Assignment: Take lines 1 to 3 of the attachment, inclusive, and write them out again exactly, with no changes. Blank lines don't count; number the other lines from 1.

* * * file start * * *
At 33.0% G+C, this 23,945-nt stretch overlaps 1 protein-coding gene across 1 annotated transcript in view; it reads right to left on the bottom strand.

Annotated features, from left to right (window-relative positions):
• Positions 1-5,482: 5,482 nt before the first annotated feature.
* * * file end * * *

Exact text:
At 33.0% G+C, this 23,945-nt stretch overlaps 1 protein-coding gene across 1 annotated transcript in view; it reads right to left on the bottom strand.

Annotated features, from left to right (window-relative positions):
• Positions 1-5,482: 5,482 nt before the first annotated feature.